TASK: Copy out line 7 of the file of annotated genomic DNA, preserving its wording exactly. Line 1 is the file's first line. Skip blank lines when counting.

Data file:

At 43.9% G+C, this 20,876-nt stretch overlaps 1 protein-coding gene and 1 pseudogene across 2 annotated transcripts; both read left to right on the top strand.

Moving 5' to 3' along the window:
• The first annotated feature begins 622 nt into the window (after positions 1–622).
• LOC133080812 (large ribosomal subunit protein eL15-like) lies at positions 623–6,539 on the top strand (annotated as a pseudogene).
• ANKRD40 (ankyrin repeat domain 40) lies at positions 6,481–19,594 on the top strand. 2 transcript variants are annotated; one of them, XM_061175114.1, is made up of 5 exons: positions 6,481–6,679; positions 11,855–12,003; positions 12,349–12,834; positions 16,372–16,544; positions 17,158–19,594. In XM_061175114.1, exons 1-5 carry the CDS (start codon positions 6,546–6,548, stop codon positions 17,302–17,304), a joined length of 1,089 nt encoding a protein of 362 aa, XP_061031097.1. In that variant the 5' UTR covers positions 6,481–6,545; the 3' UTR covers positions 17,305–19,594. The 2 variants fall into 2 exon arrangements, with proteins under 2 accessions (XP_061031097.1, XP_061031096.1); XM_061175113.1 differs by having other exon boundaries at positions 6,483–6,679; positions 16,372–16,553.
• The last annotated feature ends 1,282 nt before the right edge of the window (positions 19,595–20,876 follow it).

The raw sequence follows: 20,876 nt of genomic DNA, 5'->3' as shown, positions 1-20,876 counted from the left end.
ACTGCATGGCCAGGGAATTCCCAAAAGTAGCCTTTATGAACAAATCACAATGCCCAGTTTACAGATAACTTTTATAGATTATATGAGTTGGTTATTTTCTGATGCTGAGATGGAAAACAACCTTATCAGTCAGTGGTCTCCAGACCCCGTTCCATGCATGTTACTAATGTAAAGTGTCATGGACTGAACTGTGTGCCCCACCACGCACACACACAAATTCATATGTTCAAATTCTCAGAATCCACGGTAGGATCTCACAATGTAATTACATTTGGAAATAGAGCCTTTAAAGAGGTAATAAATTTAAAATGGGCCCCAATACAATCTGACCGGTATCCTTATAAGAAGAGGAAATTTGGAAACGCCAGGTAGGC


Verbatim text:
The raw sequence follows: 20,876 nt of genomic DNA, 5'->3' as shown, positions 1-20,876 counted from the left end.